So, my next step is to add an area to my protopage on Bloom's Taxonomy and Marzano's Nine Essential Strategies. By doing this, it may help get the information across even easier that time on a professional development day. Keep watching for this new information!

Sunday, March 18, 2012

Reflection on Bloom's Taxonomy...

This week I took a look at Bloom's Taxonomy and its effect in education. To be honest, until I researched the topic, I never know how long it has been around. The whole concept on how people learn came about in the 1700's. Then, Benjamin Bloom first introduced the his Taxonomy in 1956! Over the years it has been updated and revised. In the 1990's Lorin Anderson started to update the taxonomy to include more 21st Century Skills. The revision was finalized and accepted in 2001. The biggest change between the original to the newly revised is the difference of using nouns to now using verbs. This is really create opportunities for educators to design lessons to include active engagement, an important 21st Century skill.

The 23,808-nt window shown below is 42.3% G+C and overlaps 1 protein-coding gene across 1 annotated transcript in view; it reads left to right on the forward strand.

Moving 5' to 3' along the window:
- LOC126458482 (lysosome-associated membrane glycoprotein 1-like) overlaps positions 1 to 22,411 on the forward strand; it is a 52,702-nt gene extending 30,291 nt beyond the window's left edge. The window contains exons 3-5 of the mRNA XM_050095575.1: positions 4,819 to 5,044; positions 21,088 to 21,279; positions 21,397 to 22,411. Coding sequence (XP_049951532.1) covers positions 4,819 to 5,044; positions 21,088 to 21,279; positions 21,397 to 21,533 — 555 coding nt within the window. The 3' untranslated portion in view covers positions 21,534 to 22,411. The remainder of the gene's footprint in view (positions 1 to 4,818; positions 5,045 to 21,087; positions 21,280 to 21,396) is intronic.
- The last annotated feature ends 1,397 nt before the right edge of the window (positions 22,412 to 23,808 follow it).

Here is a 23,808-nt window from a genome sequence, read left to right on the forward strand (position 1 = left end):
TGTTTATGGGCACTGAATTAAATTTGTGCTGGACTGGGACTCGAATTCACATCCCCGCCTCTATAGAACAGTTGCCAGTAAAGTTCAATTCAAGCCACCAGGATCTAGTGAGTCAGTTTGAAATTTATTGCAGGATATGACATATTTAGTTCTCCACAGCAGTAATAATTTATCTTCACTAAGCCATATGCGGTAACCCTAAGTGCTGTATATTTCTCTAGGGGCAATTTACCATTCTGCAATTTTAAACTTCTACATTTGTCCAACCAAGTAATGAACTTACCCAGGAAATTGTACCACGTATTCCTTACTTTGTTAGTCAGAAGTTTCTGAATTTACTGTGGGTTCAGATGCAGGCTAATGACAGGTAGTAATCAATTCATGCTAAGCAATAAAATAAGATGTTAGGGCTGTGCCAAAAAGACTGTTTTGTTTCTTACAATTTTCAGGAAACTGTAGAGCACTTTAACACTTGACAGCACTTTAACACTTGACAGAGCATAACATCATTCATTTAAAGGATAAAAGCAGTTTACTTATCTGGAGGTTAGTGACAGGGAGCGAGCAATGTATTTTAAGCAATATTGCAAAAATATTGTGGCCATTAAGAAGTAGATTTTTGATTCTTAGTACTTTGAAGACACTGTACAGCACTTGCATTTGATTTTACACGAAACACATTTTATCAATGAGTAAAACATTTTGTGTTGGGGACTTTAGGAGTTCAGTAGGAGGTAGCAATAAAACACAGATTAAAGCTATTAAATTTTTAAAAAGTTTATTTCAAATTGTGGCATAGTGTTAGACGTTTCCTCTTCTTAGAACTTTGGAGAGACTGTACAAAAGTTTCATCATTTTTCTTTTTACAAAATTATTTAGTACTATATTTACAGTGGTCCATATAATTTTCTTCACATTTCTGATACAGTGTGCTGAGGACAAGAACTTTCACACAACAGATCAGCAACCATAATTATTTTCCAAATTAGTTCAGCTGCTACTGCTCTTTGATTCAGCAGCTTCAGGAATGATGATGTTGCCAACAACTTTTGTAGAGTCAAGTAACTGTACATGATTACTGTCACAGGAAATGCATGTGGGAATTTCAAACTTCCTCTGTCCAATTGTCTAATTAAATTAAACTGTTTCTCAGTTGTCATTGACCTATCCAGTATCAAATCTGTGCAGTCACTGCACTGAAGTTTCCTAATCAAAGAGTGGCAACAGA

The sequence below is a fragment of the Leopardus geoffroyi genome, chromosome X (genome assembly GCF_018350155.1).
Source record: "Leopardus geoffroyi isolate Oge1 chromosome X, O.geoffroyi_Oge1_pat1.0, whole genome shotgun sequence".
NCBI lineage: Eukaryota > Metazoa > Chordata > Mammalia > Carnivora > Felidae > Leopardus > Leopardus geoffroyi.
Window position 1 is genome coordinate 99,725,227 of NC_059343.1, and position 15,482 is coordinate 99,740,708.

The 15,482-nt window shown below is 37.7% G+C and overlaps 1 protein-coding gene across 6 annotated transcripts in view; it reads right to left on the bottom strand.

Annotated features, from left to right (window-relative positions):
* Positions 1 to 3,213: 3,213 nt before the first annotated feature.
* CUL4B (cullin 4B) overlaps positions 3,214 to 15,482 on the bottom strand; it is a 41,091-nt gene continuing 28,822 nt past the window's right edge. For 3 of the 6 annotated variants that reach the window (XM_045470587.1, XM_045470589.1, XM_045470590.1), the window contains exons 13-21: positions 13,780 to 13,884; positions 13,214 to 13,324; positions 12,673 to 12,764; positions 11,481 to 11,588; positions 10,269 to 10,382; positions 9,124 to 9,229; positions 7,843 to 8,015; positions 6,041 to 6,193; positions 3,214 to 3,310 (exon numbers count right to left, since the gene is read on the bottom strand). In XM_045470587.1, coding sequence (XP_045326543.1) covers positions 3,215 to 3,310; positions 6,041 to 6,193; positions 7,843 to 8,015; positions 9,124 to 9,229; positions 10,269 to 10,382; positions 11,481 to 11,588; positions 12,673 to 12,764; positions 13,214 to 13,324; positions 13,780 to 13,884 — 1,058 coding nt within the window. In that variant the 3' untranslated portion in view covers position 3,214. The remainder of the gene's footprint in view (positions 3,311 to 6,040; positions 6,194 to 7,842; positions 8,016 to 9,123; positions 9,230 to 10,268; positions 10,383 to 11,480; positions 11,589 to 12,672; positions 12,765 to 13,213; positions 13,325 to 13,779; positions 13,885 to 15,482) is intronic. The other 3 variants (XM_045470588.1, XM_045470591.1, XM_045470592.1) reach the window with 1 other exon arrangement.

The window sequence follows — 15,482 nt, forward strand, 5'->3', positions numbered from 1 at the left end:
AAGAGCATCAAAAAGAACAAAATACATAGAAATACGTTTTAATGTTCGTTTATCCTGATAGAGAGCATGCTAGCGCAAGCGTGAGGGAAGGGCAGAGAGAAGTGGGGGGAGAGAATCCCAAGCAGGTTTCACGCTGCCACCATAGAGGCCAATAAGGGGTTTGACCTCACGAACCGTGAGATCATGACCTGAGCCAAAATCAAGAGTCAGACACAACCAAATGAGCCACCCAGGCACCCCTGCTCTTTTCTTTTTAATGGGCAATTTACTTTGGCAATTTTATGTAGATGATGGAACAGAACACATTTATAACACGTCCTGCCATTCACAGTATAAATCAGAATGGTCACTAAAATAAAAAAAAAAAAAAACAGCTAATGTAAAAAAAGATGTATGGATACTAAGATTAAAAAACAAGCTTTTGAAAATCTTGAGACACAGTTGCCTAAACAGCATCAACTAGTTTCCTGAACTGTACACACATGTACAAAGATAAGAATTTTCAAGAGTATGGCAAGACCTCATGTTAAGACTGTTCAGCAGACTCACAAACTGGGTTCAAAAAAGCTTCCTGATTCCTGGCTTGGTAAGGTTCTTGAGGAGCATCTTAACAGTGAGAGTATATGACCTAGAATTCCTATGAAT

When I first started my teaching career, I was given the infamous Bloom's Wheel. This wheel has definitely come in handy when setting my classroom objectives. I must confess that my Bloom's wheel still contains the original nouns; however, I have started to change my objectives to include more verbs. Throughout this week, I took some time to ask other teachers if they used the Revised Bloom's Taxonomy or the original. Many teachers responded with questionable looks and sayings such as "I didn't even know that there were revisions to Bloom's." So, I took this opportunity to show a few teachers the new verbs versus nouns. Many of these teachers realized that they already were using verbs instead of nouns for his or her classroom objectives, but never knew that Bloom's was revised to include them. Along with the lack of knowledge of the newly revised taxonomy, many educators also had no idea about the digital Bloom's Taxonomy verbs.